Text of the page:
Eurowings will offer passengers the option of paying extra to keep the middle seat vacant, throughout the entire cabin, on all flights within Europe, after carrying out a “successful” trial of the measure.
Lufthansa Group’s low-cost unit says it has been testing the initiative for several weeks and it has “met with an exceptionally high level of interest”. More than 5,000 free middle seats have been sold during the trial, adds the carrier. It has therefore decided to make the option available on all seat rows and across all of its European routes.
“The positive feedback during the test phase showed us very clearly that our guests often want more comfort and distance on board,” states Eurowings chief executive Jens Bischof. “Ultra-low-cost no longer works since [the Covid-19 pandemic], at least not in our home market Germany.”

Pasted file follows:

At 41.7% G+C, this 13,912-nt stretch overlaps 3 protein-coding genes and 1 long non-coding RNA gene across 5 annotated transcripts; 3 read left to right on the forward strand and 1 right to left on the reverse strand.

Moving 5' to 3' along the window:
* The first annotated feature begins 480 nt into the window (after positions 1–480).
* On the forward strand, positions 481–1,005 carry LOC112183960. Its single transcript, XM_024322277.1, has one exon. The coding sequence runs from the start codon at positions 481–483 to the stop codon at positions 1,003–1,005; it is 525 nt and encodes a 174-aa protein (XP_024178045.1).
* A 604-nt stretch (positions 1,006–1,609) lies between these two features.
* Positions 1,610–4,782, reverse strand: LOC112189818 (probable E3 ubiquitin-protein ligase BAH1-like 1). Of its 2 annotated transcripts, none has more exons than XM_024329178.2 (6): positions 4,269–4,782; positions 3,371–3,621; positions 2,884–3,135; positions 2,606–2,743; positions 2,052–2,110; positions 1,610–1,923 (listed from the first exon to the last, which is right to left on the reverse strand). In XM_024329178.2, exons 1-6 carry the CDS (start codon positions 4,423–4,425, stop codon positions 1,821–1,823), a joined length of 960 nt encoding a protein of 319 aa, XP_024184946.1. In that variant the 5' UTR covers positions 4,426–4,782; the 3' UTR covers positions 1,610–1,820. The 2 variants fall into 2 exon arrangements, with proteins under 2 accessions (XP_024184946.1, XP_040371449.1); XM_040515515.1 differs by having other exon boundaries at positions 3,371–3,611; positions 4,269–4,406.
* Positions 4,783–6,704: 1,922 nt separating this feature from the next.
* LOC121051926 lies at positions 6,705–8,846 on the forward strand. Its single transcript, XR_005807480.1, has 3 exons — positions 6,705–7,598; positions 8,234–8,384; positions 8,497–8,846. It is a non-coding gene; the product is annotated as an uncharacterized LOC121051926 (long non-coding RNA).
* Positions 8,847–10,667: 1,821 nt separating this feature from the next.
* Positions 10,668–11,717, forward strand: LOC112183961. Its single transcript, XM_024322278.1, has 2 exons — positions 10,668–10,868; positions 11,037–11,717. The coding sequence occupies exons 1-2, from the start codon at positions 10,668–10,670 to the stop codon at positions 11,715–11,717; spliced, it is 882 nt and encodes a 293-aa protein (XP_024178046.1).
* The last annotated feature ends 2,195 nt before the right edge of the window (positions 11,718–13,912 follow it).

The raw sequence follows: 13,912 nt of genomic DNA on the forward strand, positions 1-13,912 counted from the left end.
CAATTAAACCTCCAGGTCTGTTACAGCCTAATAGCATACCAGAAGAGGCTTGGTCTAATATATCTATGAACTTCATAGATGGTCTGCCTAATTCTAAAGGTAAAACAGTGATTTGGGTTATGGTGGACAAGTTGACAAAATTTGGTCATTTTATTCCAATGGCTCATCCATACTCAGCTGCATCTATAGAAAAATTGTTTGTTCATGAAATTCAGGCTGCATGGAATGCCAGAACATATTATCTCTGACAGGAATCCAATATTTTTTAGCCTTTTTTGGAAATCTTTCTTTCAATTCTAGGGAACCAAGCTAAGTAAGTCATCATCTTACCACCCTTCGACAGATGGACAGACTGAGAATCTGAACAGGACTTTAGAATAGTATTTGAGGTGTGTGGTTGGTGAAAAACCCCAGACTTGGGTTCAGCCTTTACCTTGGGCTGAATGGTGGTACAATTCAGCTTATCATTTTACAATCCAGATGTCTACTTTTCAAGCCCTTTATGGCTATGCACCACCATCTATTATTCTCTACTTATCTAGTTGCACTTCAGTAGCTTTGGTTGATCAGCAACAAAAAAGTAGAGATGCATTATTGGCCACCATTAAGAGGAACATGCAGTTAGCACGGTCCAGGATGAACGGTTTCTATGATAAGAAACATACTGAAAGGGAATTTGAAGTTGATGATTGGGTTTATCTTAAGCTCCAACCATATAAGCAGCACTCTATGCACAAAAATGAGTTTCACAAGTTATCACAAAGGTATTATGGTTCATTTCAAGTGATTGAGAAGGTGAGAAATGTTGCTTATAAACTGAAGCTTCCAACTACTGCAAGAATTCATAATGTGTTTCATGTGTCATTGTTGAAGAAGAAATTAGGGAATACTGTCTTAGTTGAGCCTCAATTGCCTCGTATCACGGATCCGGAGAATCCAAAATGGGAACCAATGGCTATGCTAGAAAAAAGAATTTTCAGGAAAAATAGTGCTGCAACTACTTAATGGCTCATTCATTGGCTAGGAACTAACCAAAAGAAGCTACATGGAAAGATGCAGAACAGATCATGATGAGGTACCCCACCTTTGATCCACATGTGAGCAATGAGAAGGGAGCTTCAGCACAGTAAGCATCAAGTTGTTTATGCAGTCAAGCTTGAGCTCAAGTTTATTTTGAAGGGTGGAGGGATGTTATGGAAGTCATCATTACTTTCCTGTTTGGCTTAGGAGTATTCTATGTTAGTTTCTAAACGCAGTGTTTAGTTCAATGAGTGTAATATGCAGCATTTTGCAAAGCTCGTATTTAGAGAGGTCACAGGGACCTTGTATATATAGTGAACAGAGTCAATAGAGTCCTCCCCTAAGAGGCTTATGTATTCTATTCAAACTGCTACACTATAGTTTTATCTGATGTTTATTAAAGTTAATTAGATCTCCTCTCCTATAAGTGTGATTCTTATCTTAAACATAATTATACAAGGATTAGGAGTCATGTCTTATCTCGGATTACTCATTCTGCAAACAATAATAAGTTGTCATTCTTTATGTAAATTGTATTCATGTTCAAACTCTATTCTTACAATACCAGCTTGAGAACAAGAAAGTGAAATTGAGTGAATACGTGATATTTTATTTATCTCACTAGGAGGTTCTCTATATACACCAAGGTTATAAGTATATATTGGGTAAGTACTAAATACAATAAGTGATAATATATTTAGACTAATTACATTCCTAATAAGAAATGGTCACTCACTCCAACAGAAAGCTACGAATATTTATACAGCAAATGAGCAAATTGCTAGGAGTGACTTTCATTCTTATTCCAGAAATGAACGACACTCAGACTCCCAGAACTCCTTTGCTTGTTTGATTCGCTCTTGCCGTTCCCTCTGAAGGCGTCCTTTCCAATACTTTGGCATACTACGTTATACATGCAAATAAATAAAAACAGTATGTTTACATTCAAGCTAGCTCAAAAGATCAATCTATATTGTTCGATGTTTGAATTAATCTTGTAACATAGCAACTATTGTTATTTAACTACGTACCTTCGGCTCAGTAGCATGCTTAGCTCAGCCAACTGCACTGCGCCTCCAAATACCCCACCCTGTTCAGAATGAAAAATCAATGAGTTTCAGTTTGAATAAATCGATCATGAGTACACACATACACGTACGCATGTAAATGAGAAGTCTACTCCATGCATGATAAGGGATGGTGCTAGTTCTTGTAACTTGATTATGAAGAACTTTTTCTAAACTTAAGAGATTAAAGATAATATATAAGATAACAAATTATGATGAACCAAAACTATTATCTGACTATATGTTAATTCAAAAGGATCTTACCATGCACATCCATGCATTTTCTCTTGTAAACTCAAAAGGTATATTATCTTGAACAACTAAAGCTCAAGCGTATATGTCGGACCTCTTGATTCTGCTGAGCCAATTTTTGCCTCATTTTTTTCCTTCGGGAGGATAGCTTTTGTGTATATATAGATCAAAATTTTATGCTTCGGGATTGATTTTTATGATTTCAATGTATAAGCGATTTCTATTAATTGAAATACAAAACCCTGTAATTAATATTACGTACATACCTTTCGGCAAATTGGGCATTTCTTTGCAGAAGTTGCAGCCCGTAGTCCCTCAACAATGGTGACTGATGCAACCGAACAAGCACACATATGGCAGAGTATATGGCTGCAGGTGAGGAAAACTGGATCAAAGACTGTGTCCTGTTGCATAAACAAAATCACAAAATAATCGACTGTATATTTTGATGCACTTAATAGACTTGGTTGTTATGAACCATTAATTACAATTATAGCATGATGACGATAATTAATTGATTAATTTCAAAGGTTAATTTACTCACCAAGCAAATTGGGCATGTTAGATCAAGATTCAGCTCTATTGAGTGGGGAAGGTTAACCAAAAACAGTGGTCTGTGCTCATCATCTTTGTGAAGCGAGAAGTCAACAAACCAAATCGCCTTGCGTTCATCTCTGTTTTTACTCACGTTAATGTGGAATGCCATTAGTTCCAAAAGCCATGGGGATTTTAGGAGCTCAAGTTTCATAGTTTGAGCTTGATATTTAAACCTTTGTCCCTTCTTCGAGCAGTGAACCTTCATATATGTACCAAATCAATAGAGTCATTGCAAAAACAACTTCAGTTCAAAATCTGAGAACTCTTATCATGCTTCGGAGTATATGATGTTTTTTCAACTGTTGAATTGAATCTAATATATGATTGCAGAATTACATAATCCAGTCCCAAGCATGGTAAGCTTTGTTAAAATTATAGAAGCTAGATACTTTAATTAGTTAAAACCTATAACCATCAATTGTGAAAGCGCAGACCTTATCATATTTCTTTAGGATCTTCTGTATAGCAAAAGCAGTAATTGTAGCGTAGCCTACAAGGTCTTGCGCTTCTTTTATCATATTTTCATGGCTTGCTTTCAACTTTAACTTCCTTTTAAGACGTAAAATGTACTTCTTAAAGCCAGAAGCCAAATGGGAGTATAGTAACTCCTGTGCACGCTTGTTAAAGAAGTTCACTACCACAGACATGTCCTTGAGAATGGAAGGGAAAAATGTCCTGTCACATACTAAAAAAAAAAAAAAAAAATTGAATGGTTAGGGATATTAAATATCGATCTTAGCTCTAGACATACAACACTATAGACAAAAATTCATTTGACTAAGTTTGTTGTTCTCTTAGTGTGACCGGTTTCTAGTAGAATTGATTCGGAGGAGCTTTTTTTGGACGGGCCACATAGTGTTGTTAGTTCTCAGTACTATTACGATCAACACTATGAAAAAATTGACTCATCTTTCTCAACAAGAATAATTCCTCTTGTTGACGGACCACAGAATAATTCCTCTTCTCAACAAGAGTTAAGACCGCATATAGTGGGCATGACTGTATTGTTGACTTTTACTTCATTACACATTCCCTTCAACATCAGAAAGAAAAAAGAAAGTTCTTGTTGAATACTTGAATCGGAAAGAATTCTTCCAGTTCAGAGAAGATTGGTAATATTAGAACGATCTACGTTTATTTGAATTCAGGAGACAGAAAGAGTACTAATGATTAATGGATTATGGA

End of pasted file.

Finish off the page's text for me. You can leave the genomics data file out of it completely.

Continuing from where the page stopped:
Charging extra to keep the middle seat free and enable passengers to feel more socially distanced on board “will become a very important product for travel in the future”, adds Bischof.
Subject to availability, Eurowings passengers will be able to block the middle seat next to them for a fee starting at €18 ($21) per flight.
There is no mandate requiring airlines in Europe to keep the middle seat free as a means of ensuring onboard social distancing. The European Commission in May issued guidance recommending that airlines should find ways of socially distancing passengers based on the “technical constraints” of aircraft cabins, but it stopped short of requiring seats to be blocked.
IATA had warned on 21 April that the adoption of social-distancing measures on aircraft would make the economics of flying impossible. The association argued that if airlines were required to leave their middle seats free, their maximum load factor would be 66% when most carriers require 70% to operate profitably.
Charging extra for a guaranteed empty adjoining seat could help airlines win back passenger confidence while simultaneously providing carriers with an additional ancillary revenue stream.